Several methods can be considered as part of the computational armamentarium, spanning from docking calculations to classical molecular dynamics (MD), from pharmacokinetic profiling to stochastic and/or deterministic chemical reaction methods. However, each method has its limitations. Docking is quite good at correctly posing compounds into the cavity, but scoring remains a major issue. For instance, a recent application of steered MD has been able to rank compounds, and to discern active from inactive enzyme inhibitors (4, 5). This seems a promising strategy for hit identification. Nevertheless, a major challenge of computation in predicting active compounds is to find the right balance between accuracy and speed. Nowadays, CPU-intensive calculations, such as free energy perturbation (FEP), can be used to accurately estimate the binding free energy (6). However, the sampling and convergence of the results are not always complete, and it is still difficult to handle large structural differences between ligands. Quantum mechanics (QM) has recently shown itself ready to make an impact on SBDD (7-10). From QM-based scoring function, to QM studies of enzymatic mechanisms for transition state analogues design (11), QM methods now have real potential for drug discovery. From statistical mechanics to quantum mechanics, physics-based methods can play a major role in improving the performance and predictivity of computational drug discovery methods (12). Nonetheless, depending on the stage of the project, other issues might arise, which are not related to the binding of the drug to the target. For instance, the physicochemical properties of active compounds dictate their pharmacokinetics (PK) profile. Adsorption, Distribution, Metabolism, Excretion and Toxicity (ADMET) are key parameters to be tuned in order to produce a drug candidate with a drug-like PK profile, thus that including ADMET prediction at early stages can prevent the possibility that a novel drug candidate will fail in the later costly clinical phases. Abandoning the molecular perspective and considering the whole network of interactions of drugs and their targets have shown recently to have a high impact on the drug discovery pipeline. The search for optimal pathways at the system level is in fact key for prioritization of targets and design of drug clinical trials, with the final result of developing therapeutics with higher efficacy and fewer side effects. These major aspects of computation applied to drug discovery will be discussed during the workshop by an audience that will include both academic and industrial scientists active in all these different domains.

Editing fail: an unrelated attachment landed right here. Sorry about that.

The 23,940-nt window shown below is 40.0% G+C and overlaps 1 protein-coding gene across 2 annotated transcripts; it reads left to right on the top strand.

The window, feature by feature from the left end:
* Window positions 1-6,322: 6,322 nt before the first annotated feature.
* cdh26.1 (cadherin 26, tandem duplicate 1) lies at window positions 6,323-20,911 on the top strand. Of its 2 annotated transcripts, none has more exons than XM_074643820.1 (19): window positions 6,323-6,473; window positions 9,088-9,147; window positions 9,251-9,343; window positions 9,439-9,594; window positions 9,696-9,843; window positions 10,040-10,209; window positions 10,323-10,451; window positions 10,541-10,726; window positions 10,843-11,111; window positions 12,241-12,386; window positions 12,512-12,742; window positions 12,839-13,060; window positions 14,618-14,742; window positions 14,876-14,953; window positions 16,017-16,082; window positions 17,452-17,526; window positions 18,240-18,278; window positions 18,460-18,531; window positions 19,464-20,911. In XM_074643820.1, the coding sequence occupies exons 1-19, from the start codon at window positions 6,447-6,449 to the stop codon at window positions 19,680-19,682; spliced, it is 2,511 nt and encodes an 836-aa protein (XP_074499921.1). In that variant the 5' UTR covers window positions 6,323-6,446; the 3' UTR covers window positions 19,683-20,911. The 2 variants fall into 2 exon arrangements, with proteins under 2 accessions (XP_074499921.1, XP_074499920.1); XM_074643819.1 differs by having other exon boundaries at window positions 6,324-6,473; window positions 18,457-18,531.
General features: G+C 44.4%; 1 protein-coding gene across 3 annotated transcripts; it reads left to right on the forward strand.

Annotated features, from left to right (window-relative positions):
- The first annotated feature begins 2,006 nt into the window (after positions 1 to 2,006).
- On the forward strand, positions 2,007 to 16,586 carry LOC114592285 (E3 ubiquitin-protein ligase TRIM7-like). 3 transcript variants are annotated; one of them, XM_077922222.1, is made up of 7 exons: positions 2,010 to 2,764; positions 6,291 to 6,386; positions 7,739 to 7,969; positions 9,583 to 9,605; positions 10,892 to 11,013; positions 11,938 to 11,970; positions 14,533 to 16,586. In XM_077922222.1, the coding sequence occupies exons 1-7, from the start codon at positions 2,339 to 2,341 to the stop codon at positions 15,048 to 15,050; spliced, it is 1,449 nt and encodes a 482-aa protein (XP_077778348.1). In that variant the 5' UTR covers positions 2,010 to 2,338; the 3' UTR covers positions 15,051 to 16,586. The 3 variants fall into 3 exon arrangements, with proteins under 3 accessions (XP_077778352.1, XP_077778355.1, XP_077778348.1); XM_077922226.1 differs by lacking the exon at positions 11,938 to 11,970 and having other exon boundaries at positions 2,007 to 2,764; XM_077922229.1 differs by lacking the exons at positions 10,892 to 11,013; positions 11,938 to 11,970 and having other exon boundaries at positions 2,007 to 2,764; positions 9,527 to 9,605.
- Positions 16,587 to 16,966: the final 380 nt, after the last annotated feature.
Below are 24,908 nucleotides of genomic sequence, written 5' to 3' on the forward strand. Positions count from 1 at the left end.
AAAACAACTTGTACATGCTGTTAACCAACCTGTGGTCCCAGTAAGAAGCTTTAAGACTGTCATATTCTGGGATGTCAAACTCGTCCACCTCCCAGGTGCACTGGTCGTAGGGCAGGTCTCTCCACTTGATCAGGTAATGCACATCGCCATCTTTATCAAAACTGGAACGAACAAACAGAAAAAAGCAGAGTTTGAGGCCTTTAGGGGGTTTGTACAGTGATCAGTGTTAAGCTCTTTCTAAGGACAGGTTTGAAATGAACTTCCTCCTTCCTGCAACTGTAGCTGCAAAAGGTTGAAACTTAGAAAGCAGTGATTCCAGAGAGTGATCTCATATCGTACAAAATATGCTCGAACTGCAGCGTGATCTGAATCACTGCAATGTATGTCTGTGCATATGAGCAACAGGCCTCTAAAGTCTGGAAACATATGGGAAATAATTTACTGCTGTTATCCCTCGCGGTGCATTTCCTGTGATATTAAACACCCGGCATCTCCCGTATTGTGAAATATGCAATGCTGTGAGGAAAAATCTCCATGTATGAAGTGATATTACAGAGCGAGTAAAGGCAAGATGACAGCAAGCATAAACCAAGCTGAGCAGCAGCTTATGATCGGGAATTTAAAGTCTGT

[1] Butcher EC, Berg EL, & Kunkel EJ (2004) Systems biology in drug discovery. (Translated from eng) Nat Biotechnol 22(10):1253-1259.
[2] Mullard A (2011) Reliability of 'new drug target' claims called into question. Nat Rev Drug Discov 10(9):643-644.
[3] Jorgensen WL (2004) The many roles of computation in drug discovery. Science 303(5665):1813-1818.
[4] Colizzi F, Perozzo R, Scapozza L, Recanatini M, & Cavalli A (2010) Single-molecule pulling simulations can discern active from inactive enzyme inhibitors. J Am Chem Soc 132(21):7361-7371.
[5] Jorgensen WL (2010) Drug discovery: Pulled from a protein's embrace. Nature 466(7302):42-43.
[6] Jorgensen WL (2009) Efficient drug lead discovery and optimization. Acc Chem Res 42(6):724-733.
[7] Cavalli A, Carloni P, & Recanatini M (2006) Target-related applications of first principles quantum chemical methods in drug design. Chem Rev 106(9):3497-3519.
[8] Dal Peraro M, Ruggerone P, Raugei S, Gervasio FL, & Carloni P (2007) Investigating biological systems using first principles Car-Parrinello molecular dynamics simulations. Curr Opin Struct Biol 17(2):149-156.
[9] Raha K, et al. (2007) The role of quantum mechanics in structure-based drug design. Drug Discovery Today 12(17-18):725-731.
[10] Zhou T, Huang D, & Caflisch A (2010) Quantum mechanical methods for drug design. (Translated from eng) Curr Top Med Chem 10(1):33-45.
[11] De Vivo M, Dal Peraro M, & Klein ML (2008) Phosphodiester cleavage in ribonuclease H occurs via an associative two-metal-aided catalytic mechanism. Journal of the American Chemical Society 130(33):10955-10962.
[12] Deng Y & Roux B (2009) Computations of standard binding free energies with molecular dynamics simulations. J Phys Chem B 113(8):2234-2246.